3-Way vs 5-Way Pickup Selector: Which is the Best?

Most electric guitars have at least two pickups so feature a pickup selector control to allow you to toggle between the different pickups to create different tones. The two most common types of pickup selector are the 3-way and 5-way switches which are found on a range of popular guitars including the Stratocaster. In this article, I’ll compare the pros and cons of each type so you can decide which to choose.

The Quick Answer

A 5-way pickup selector offers the most functionality from the electric guitar’s controls as it gives you more tonal options compared to a 3-way pickup selector. However, a 3-way selector makes it easier to switch positions more quickly and accurately compare to a 5-way switch.

Three-Way Pickup Selectors

The 3-way pickup selector is the most common option available and is seen on pretty much every electric guitar with two pickups. This type of selector allows you to activate the following pickup combinations:

  • Position 1: bridge pickup only (sounds the brightest)
  • Position 2: bridge and neck pickup together (most balanced)
  • Position 3: neck pickup only (sounds the warmest)

The pickup selector allows you to achieve different tones with the flick of a switch by activating different pickups. In most guitars, the bridge pickup sounds the brightest whilst the neck pickup sounds the warmest due to the difference in position and the way the pickups are wound and the materials they are made from.

Check out this comparison between neck and bridge pickups to learn more about the differences and which is best to use when.

The most popular guitars which feature a 3-way pickup selector are the Gibson Les Paul, Gibson SG and Fender Telecaster. These guitars all have two pickups which allows you to activate them either in isolation, or together.

You can also find 3-way selectors on guitars with 3 pickups which allows you to isolate each pickup individually, but does not allow you to active more than one pickup at a time. An example of this is the 3 pickup Gibson SG.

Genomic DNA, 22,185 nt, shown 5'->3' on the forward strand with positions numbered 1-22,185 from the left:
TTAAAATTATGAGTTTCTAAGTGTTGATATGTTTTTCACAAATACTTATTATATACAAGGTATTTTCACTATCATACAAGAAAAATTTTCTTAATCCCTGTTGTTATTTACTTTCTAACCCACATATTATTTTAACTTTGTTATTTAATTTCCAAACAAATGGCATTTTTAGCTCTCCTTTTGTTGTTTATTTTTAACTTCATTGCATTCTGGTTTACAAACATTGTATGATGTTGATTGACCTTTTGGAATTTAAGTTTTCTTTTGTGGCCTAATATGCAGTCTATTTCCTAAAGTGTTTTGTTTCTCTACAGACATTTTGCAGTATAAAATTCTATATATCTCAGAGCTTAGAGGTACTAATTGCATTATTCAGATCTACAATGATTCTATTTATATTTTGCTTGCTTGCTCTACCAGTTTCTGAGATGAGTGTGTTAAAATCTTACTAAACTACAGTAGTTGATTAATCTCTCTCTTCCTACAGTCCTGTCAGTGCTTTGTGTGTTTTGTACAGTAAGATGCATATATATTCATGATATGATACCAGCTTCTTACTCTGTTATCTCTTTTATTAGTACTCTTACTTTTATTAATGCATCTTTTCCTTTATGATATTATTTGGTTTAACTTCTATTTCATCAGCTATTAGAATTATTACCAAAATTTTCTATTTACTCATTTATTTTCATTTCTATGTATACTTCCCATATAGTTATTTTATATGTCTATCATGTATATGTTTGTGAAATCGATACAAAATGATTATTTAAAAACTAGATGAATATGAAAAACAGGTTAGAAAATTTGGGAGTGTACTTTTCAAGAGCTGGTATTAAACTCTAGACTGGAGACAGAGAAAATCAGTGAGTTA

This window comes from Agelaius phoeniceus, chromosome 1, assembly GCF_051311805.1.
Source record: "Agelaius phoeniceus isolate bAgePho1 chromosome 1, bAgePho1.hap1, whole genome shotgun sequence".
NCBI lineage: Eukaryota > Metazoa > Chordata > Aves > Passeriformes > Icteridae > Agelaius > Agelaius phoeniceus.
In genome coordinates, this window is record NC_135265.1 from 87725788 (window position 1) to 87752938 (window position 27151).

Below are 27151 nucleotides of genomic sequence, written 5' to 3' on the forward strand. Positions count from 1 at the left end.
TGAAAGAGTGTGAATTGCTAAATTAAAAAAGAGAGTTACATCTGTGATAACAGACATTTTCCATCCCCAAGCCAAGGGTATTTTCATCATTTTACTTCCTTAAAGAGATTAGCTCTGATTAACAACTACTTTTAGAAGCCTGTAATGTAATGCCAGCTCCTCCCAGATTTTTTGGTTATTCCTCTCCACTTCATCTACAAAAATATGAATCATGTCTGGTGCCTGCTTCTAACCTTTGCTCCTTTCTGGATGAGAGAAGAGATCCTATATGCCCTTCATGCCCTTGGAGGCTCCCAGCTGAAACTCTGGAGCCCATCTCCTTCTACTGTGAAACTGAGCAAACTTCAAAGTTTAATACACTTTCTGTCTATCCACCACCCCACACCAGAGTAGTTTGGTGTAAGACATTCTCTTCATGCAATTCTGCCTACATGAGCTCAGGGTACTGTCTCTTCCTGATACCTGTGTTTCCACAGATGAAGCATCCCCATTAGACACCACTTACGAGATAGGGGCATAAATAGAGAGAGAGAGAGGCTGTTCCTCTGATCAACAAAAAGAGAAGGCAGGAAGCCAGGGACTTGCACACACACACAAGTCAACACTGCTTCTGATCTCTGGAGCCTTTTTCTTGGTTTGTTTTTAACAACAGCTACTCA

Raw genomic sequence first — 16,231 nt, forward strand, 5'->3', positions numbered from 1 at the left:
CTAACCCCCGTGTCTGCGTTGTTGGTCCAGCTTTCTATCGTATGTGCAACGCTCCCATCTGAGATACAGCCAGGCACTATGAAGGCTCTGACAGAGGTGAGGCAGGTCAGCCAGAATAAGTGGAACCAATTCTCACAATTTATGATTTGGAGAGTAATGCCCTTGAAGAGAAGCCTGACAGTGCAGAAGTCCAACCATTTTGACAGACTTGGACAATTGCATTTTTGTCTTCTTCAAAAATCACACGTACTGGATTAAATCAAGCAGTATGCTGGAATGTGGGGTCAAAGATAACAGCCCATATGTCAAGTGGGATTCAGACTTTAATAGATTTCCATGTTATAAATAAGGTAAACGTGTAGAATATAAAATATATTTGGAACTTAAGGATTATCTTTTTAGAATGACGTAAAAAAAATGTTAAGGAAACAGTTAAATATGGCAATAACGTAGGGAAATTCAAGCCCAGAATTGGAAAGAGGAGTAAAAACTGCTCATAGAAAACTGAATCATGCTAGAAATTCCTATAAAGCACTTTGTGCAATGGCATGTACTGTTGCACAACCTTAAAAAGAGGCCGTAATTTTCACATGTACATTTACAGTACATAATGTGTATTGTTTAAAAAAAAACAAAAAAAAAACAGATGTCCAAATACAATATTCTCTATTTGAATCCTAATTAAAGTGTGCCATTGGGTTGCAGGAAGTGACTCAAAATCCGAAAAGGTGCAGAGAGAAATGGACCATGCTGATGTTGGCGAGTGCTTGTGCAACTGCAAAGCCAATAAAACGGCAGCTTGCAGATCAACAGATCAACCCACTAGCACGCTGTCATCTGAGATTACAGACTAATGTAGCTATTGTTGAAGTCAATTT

The advantage of a 3-way pickup selector is that it is very easy to operate when you are playing a song. With there only being three positions, it’s very easy to tell which position you are in at all times, and switch quickly between them in a precise manner.

This is useful if you’re switching between tones mid-song, for example if you want to activate the neck pickup for rhythm sections and the bridge pickup for solos and lead playing to give the tone more brightness and allow it to cut through the mix more without adjusting your amplifier or using any effects pedals.

Five-Way Pickup Selectors

The 5-way pickup selector is most commonly seen on the Stratocaster electric guitar. Pretty much every Strat has a 5-way pickup selector except for the entry-level Squier Bullet Stratocaster which features a more basic 3-way pickup selector.

The Stratocaster has 3 pickups, one located in the bridge position, one in the middle and one in the neck. If the Strat just had a 3-way pickup selector, you’d only be able to activate each pickup individually. That’s why most Strats have a 5-way selector which allows you to activate two pickups at a time.